Bonus points for the fact that this was not especially messy compared to all the other activities we tried, with the exception of our marble painting:

The marble painting required only a container, paper, paint, and marbles. We placed the paper at the bottom of the container with drops of paint (once again using two or three colors). After dropping a handful of marbles on top of the paint we tilted and turned the container, causing the marbles to roll around and create fun designs.

This one tied with the squeegee painting for most beautiful. I can’t decide which one’s my favorite.

Our final activity was for the sake of pure fun and mess. This is where I set up and then stepped away, leaving the kids to simply play and see what comes of it.

Like the marble painting, I took some toys from the playroom in the name of art: Hot Wheels.

I set up the track from the edge of our art table, laying pieces of paper on the floor at the end. The paint was poured onto the track and the kids let their cars run over the paint, streaking the paper with their wheels.

This one was second in messiest, but also held the kid’s attention the longest.

 

All in all, I’m pretty happy with the new art we have for our fridge. Now it’s just a matter of waiting till the paint dries.

 

 

2 Ingredient Rainbow Slime

It has been a fun year filled with one adventure after another.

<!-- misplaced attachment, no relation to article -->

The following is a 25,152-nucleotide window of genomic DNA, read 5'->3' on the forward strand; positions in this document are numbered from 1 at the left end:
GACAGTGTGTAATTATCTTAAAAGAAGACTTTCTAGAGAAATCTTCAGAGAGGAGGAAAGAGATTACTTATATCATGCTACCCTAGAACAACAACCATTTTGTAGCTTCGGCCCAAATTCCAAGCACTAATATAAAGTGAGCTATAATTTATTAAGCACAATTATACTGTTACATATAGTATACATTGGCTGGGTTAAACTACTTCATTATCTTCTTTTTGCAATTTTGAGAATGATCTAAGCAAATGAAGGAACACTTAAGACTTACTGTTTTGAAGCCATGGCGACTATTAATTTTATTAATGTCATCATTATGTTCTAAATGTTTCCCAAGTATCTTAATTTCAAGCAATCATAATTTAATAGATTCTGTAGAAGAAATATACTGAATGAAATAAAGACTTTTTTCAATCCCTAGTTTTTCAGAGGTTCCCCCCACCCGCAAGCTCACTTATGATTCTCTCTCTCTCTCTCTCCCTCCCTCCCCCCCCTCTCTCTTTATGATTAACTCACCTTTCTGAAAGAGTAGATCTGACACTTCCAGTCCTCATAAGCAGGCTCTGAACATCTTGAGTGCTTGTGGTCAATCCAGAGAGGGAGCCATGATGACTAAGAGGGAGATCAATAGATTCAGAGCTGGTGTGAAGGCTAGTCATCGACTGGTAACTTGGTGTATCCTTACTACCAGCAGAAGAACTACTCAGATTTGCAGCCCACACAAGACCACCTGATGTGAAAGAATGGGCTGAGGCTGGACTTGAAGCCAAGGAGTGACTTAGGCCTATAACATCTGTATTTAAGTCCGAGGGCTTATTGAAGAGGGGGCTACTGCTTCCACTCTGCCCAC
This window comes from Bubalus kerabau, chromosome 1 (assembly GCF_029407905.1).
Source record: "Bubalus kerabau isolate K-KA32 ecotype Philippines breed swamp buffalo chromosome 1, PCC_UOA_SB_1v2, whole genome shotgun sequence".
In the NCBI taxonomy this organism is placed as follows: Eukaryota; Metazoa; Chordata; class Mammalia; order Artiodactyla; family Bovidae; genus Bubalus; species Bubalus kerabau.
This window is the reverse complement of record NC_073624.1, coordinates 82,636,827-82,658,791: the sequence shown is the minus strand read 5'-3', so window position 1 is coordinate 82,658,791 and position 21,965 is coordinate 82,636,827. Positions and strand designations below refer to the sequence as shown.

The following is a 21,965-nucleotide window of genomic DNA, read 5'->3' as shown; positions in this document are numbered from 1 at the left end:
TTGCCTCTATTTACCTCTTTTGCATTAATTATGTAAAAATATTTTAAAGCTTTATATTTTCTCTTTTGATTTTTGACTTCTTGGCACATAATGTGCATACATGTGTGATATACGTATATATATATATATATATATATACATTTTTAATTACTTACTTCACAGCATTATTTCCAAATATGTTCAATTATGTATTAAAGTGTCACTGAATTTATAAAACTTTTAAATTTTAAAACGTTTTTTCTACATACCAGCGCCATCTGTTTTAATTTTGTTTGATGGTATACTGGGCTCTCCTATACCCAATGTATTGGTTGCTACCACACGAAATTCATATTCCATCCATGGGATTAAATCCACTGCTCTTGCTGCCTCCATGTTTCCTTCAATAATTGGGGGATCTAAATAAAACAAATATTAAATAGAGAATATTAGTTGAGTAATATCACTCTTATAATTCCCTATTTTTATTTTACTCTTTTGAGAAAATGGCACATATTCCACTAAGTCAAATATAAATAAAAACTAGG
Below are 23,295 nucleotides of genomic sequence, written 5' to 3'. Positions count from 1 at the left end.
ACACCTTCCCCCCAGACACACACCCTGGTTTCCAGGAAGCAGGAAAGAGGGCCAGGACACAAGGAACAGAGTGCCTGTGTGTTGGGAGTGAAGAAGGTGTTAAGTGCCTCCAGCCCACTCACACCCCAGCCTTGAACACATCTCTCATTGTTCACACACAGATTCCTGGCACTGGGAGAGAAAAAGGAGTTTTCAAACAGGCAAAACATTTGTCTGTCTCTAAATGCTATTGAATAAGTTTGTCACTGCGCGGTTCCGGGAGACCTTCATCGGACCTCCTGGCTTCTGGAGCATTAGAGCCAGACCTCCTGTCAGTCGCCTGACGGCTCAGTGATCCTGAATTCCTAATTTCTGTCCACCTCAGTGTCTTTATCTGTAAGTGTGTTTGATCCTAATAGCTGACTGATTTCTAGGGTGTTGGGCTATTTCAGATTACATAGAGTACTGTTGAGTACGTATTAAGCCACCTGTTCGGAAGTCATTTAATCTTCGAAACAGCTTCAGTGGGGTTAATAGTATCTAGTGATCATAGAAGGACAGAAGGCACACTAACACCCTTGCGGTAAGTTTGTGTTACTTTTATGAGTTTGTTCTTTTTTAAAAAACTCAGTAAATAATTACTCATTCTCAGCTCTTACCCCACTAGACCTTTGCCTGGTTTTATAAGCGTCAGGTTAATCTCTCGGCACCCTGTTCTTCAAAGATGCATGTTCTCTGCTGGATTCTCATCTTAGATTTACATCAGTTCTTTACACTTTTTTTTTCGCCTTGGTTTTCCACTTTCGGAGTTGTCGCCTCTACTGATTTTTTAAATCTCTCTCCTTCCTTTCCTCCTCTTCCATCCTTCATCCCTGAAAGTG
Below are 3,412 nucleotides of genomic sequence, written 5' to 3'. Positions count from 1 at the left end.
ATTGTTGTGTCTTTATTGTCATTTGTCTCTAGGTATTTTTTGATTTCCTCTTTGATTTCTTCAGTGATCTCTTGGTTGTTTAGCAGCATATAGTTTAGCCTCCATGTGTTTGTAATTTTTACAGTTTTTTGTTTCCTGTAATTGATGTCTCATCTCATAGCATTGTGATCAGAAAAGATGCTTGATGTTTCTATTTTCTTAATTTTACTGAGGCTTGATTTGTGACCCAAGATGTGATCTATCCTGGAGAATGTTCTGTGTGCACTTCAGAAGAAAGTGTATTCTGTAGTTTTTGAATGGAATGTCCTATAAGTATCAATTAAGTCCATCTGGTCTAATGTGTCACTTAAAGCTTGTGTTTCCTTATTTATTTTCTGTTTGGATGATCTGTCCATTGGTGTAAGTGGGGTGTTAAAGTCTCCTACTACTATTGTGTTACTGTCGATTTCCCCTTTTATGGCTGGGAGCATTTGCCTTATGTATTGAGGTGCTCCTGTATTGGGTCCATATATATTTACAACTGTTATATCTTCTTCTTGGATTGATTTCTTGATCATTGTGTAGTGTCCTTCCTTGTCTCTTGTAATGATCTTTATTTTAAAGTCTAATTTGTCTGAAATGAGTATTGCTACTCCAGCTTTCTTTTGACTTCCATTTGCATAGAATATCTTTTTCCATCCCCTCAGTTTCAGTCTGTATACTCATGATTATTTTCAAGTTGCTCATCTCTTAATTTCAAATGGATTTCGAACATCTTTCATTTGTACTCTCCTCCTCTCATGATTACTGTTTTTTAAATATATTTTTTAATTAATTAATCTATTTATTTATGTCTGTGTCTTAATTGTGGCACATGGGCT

Last week we wrapped up a year of preschool that took us beyond where I expected to go. We discovered the world through geography lessons using a literature-based curriculum, and simple letter and number recognition activities eventually turned into reading and multiplying. Now that I see what happens when I let my son explore the world at his own speed, I am excited for Kindergarten next year.

Though is it really Kindergarten when he’s a few weeks too young, and ahead of schedule academically? Who cares. That’s the beauty of homeschooling.

Of course, being gifted in math does not mean we have to spend all day every day working on “school work”.  After all, my son is still 4 years old and spends the majority of his time creating shenanigans with his sister.

With the free time that comes with the beginning of summer, I got in on some of the fun by introducing the kids to a new slime recipe! The great thing about it is the fact that it comes down to only two ingredients, which made set up incredibly easy even if this activity got messy.

All this recipe needs is equal parts liquid starch and white Elmers glue. That’s it! Wanting to make a large batch of it, we used four cups of each.

It started out as a pretty messy business while the glue and starch reacted to one another. It may take a few minutes before you begin feeling confident in the texture, but if you do go at it for a while and don’t feel an improvement, you may need to add a little bit of either glue or starch. If it’s too runny add a little more glue. If it’s too sticky, drop in tiny bits of starch.

To make this activity extra fun we added food coloring to give a rainbow effect!

The easiest method of accomplishing this is to divide the slime into individual plastic bags and drop in food coloring. This allows you to knead the color into the slime without dying your hands (and mixing the colors together to create an ugly brown effect before you have a chance to enjoy the beauty of multi-colored slime).

Once all of our slime had some color…it was time to play!